Alice Waters is well-known as the chef and proprietor of the Berkeley, CA restaurant Chez Panisse. Waters is a pioneer in modern cuisine, bringing local, seasonal and sustainable ingredients to the plate, before “farm-to-table” was ever a catchphrase.
While many know Waters as a chef of French-influenced dishes, Waters has a history with Chinese food. Specifically, one of her longtime friends and mentors is Cecilia Chiang, 95, owner of the former Mandarin Restaurant, which first opened in San Francisco in 1961. Waters met Chiang shortly after opening her own restaurant, Chez Panisse, in 1971. The two have forged a friendship in the past four decades.
Waters is the author of fourteen books and founder of The Edible Schoolyard Project, which advocates for healthy school lunches and a sustainable food curriculum in every public school. She is also Vice President of Slow Food International.
Chiang and Waters are subjects in the new documentary by Wayne Wang, Soul of a Banquet, which premieres on PBS stations nationally this May, presented by the Center for Asian American Media.
For the 40th year anniversary of Chez Panisse, Chiang prepared a multi-course Chinese banquet in celebration of Waters and her restaurant, and to raise funds for The Edible Schoolyard Project. Wang filmed the banquet, which kickstarted the documentary about Chiang’s life.
Waters shares how she first met Chiang, reflections on their travels in China, and why she believes her daughter, Fanny, has a passion for Asian food today.
How did you first meet Cecilia?
I met her right at the beginning of Chez Panisse. I’m not quite sure when it was, maybe the first 3 years of Chez Panisse. Our mutual friend, Marion Cunningham, asked me to go to a cooking class that was happening at the Mandarin. So I went there for lunch and I was incredibly impressed and really admired Cecilia as a restaurateur, or I should say, a restauratrice. And we became friends from that point. Very much the three of us—Marion, Cecilia and myself—we spent a lot of time together, going out to restaurants, eating at the Mandarin, and ultimately, traveling together.
What was the cooking class like?
We were in the kitchen. Her chef was cooking and they were making tea-smoked duck. I just had never had duck like that in my life. I was just so knocked out with his doing it, how they were being smoked. It was revelatory to me to watch him cooking with the wok and using all the vegetables that I didn’t know about. It was very impressive. It was a demonstration kind of cooking. I didn’t really take a class—I was there looking in on the class.
So Cecilia was a restaurant owner at the same time as you were. What did it mean to you that she started her restaurant in 1961, and in Japan before then? Did that have any impact on you as a woman chef?
Oh, absolutely. She just took me under her wing, in a way. She taught me everything she knew about taking care of a dining room and what it was to make up a menu. I think that was the part that was particularly impressive to me. Because I was doing single menus at Chez Panisse. She would think about a menu in ways that I’d never imagined before. It was always about what was exactly in season; always ending with fish; and she was always thinking about the textures. I was seated at her side at many banquets so she would be putting things on my plate and showing me how to eat them in sequence. She knew she was passing something on to me, and I was very eager to have it happen.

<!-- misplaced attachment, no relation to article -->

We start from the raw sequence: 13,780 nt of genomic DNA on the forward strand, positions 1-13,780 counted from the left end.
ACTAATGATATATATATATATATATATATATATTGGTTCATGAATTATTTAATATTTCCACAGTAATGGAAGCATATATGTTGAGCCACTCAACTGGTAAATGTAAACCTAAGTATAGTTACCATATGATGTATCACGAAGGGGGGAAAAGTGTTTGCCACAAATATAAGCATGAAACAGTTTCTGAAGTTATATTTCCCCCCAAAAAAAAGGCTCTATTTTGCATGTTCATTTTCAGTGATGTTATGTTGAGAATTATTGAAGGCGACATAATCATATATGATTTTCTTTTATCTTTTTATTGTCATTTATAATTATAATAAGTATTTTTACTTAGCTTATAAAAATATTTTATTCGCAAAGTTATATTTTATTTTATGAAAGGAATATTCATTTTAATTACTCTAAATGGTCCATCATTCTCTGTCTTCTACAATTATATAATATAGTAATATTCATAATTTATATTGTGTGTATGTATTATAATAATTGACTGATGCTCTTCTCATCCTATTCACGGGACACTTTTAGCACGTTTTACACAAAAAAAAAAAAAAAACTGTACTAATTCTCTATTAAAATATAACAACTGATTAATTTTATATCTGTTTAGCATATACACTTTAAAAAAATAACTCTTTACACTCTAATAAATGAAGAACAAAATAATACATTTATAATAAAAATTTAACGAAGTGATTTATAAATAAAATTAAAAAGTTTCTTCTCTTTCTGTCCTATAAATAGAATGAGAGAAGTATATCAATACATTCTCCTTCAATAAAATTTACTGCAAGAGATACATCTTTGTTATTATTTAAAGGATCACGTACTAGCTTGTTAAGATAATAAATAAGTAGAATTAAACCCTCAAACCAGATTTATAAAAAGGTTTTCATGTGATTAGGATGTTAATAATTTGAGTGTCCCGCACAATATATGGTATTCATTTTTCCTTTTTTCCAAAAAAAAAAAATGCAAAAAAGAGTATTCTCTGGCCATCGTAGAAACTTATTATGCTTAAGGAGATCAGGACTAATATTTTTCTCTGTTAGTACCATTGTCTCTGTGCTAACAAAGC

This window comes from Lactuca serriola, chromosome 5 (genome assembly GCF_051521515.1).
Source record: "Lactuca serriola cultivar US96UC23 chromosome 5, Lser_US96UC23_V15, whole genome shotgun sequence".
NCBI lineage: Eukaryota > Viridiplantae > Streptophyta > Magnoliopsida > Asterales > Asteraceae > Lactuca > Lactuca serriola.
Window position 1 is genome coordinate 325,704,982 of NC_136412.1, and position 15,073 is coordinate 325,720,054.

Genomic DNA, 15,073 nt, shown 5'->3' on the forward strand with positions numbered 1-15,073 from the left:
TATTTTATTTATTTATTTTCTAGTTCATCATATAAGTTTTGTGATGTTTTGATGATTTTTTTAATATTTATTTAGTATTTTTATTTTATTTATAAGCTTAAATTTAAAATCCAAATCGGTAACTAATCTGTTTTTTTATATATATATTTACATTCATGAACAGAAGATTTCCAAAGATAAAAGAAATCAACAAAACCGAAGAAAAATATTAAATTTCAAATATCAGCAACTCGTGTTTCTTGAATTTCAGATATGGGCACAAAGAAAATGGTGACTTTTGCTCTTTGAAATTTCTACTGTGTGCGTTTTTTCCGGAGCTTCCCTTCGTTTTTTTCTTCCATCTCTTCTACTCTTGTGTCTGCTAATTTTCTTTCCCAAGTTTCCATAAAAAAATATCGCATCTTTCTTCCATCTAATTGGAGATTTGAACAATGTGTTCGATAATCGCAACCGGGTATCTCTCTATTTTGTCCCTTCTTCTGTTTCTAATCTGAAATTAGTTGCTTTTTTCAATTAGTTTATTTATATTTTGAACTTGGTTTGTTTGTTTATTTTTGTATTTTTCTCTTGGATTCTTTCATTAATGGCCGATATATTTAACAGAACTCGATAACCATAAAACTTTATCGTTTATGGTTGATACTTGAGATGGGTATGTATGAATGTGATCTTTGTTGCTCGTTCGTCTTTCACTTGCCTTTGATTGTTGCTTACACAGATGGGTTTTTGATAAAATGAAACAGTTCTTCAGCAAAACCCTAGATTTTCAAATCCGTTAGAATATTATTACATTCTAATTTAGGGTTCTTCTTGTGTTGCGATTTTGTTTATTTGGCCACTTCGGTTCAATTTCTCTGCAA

You, Marion and Cecilia traveled together in Europe and Asia. Can you talk about what that was like?
It was positively eye-opening to go to China in 1983. We stayed at a guesthouse where Nixon had stayed in China. We were supposedly there for a gastronomic and culinary visit. I realized later that Cecilia was really there to see her family. And she used the idea of this culinary adventure to have access to very special places and for us to have dinner. We ate a lunch at the Summer Palace while we were there. Many times, when we were traveling around, people would stop and listen to Cecilia speaking Mandarin and be very impressed by her and thinking that she was a part of the ruling class of China and following her around.
She took us on lots of adventures. One of them was when we went to Hangzhou. There weren’t any restaurants but she saw somebody was getting married at a place she used to like. And she said, “Well, let’s go say hello to these people” and they invited us to have lunch with them. We had this amazing sweet and sour fish with water chestnuts. Cecilia is always ready to eat and drink and walk and talk and meet. She’s a great traveling companion.
I was pregnant during that trip. It’s quite amazing that now my daughter has an absolute passion for Asian food. We had gone to Japan before and then to China. Sometimes I wonder if it had to do with that time I spent there.
She was exposed to it in your belly.
Yes. It was quite something.
That’s fascinating. About Soul of a Banquet—what do you think of the film?
I think it’s so important that her life is recorded because she has influenced and educated a whole generation about Chinese food.
Could you talk a little bit about what your friendship with her has meant to you throughout the years?
Oh, it’s precious to me. I’m just writing a memoir about the people that have influenced my life, the women who have influenced my life, and she’s one of the 10 people who’ve had great influence on me.
She has a beautiful rhythm to her life. It’s about how you stay vital as you grow older, and what keeps you young. Certainly, her relationship with restaurants, her excitement about tasting things that are new. She is as passionate as she was when I first met her.
This is an edited version of the interview.